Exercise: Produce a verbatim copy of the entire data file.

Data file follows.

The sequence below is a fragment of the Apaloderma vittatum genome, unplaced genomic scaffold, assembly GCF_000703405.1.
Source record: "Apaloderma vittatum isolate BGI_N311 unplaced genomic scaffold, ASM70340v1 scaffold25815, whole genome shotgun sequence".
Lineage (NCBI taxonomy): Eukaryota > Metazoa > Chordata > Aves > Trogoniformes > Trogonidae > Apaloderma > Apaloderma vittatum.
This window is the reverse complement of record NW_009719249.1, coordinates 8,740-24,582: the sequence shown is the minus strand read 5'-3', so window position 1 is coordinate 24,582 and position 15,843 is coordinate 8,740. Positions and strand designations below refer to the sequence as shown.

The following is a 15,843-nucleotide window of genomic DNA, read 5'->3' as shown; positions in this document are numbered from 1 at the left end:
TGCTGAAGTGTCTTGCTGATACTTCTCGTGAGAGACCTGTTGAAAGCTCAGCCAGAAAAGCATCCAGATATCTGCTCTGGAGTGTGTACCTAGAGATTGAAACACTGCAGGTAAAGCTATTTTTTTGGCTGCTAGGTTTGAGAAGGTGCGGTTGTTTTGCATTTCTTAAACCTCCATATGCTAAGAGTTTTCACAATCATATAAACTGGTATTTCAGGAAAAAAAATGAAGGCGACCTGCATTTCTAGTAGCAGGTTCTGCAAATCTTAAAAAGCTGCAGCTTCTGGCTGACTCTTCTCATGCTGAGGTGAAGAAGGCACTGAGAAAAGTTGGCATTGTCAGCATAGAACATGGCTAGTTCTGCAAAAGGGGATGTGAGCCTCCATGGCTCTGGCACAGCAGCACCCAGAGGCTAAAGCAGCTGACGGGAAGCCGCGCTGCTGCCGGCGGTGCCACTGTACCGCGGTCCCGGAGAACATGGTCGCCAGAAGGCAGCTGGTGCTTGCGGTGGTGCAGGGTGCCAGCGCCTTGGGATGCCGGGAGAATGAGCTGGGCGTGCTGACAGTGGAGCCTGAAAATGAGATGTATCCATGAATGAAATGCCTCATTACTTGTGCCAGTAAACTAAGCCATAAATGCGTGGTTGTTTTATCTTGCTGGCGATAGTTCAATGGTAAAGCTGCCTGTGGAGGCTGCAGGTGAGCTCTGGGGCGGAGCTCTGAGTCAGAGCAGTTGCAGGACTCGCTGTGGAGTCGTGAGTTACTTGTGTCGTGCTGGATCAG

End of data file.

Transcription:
The sequence below is a fragment of the Apaloderma vittatum genome, unplaced genomic scaffold, assembly GCF_000703405.1.
Source record: "Apaloderma vittatum isolate BGI_N311 unplaced genomic scaffold, ASM70340v1 scaffold25815, whole genome shotgun sequence".
Lineage (NCBI taxonomy): Eukaryota > Metazoa > Chordata > Aves > Trogoniformes > Trogonidae > Apaloderma > Apaloderma vittatum.
This window is the reverse complement of record NW_009719249.1, coordinates 8,740-24,582: the sequence shown is the minus strand read 5'-3', so window position 1 is coordinate 24,582 and position 15,843 is coordinate 8,740. Positions and strand designations below refer to the sequence as shown.

The following is a 15,843-nucleotide window of genomic DNA, read 5'->3' as shown; positions in this document are numbered from 1 at the left end:
TGCTGAAGTGTCTTGCTGATACTTCTCGTGAGAGACCTGTTGAAAGCTCAGCCAGAAAAGCATCCAGATATCTGCTCTGGAGTGTGTACCTAGAGATTGAAACACTGCAGGTAAAGCTATTTTTTTGGCTGCTAGGTTTGAGAAGGTGCGGTTGTTTTGCATTTCTTAAACCTCCATATGCTAAGAGTTTTCACAATCATATAAACTGGTATTTCAGGAAAAAAAATGAAGGCGACCTGCATTTCTAGTAGCAGGTTCTGCAAATCTTAAAAAGCTGCAGCTTCTGGCTGACTCTTCTCATGCTGAGGTGAAGAAGGCACTGAGAAAAGTTGGCATTGTCAGCATAGAACATGGCTAGTTCTGCAAAAGGGGATGTGAGCCTCCATGGCTCTGGCACAGCAGCACCCAGAGGCTAAAGCAGCTGACGGGAAGCCGCGCTGCTGCCGGCGGTGCCACTGTACCGCGGTCCCGGAGAACATGGTCGCCAGAAGGCAGCTGGTGCTTGCGGTGGTGCAGGGTGCCAGCGCCTTGGGATGCCGGGAGAATGAGCTGGGCGTGCTGACAGTGGAGCCTGAAAATGAGATGTATCCATGAATGAAATGCCTCATTACTTGTGCCAGTAAACTAAGCCATAAATGCGTGGTTGTTTTATCTTGCTGGCGATAGTTCAATGGTAAAGCTGCCTGTGGAGGCTGCAGGTGAGCTCTGGGGCGGAGCTCTGAGTCAGAGCAGTTGCAGGACTCGCTGTGGAGTCGTGAGTTACTTGTGTCGTGCTGGATCAG